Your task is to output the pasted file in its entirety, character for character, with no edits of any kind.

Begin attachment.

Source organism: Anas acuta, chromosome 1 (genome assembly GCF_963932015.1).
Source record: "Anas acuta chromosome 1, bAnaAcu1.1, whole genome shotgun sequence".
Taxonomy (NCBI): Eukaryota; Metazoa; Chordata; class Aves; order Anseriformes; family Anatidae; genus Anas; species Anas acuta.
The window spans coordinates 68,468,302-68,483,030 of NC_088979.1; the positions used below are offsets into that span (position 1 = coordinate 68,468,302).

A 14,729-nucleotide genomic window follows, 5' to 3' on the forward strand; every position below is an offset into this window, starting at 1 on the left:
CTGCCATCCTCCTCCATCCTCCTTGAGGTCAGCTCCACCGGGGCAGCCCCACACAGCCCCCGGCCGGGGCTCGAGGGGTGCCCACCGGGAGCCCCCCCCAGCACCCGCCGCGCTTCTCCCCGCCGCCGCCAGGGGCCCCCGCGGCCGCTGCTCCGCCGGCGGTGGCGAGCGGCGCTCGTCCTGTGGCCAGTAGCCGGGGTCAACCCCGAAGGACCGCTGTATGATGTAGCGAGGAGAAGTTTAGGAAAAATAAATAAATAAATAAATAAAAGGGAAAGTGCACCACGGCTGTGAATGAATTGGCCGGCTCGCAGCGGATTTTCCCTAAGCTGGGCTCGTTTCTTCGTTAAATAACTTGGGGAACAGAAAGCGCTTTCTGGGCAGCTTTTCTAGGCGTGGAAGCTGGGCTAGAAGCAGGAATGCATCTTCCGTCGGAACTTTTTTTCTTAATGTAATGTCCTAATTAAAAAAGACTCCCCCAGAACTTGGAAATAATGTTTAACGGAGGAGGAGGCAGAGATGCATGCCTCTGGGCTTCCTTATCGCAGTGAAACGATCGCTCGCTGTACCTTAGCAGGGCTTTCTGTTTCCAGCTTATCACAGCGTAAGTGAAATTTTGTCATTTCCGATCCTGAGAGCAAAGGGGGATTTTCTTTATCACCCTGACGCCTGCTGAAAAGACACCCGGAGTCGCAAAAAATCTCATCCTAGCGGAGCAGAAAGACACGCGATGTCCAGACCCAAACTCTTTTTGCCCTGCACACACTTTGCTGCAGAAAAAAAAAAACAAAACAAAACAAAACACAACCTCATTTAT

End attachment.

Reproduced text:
Source organism: Anas acuta, chromosome 1 (genome assembly GCF_963932015.1).
Source record: "Anas acuta chromosome 1, bAnaAcu1.1, whole genome shotgun sequence".
Taxonomy (NCBI): Eukaryota; Metazoa; Chordata; class Aves; order Anseriformes; family Anatidae; genus Anas; species Anas acuta.
The window spans coordinates 68,468,302-68,483,030 of NC_088979.1; the positions used below are offsets into that span (position 1 = coordinate 68,468,302).

A 14,729-nucleotide genomic window follows, 5' to 3' on the forward strand; every position below is an offset into this window, starting at 1 on the left:
CTGCCATCCTCCTCCATCCTCCTTGAGGTCAGCTCCACCGGGGCAGCCCCACACAGCCCCCGGCCGGGGCTCGAGGGGTGCCCACCGGGAGCCCCCCCCAGCACCCGCCGCGCTTCTCCCCGCCGCCGCCAGGGGCCCCCGCGGCCGCTGCTCCGCCGGCGGTGGCGAGCGGCGCTCGTCCTGTGGCCAGTAGCCGGGGTCAACCCCGAAGGACCGCTGTATGATGTAGCGAGGAGAAGTTTAGGAAAAATAAATAAATAAATAAATAAAAGGGAAAGTGCACCACGGCTGTGAATGAATTGGCCGGCTCGCAGCGGATTTTCCCTAAGCTGGGCTCGTTTCTTCGTTAAATAACTTGGGGAACAGAAAGCGCTTTCTGGGCAGCTTTTCTAGGCGTGGAAGCTGGGCTAGAAGCAGGAATGCATCTTCCGTCGGAACTTTTTTTCTTAATGTAATGTCCTAATTAAAAAAGACTCCCCCAGAACTTGGAAATAATGTTTAACGGAGGAGGAGGCAGAGATGCATGCCTCTGGGCTTCCTTATCGCAGTGAAACGATCGCTCGCTGTACCTTAGCAGGGCTTTCTGTTTCCAGCTTATCACAGCGTAAGTGAAATTTTGTCATTTCCGATCCTGAGAGCAAAGGGGGATTTTCTTTATCACCCTGACGCCTGCTGAAAAGACACCCGGAGTCGCAAAAAATCTCATCCTAGCGGAGCAGAAAGACACGCGATGTCCAGACCCAAACTCTTTTTGCCCTGCACACACTTTGCTGCAGAAAAAAAAAAACAAAACAAAACAAAACACAACCTCATTTAT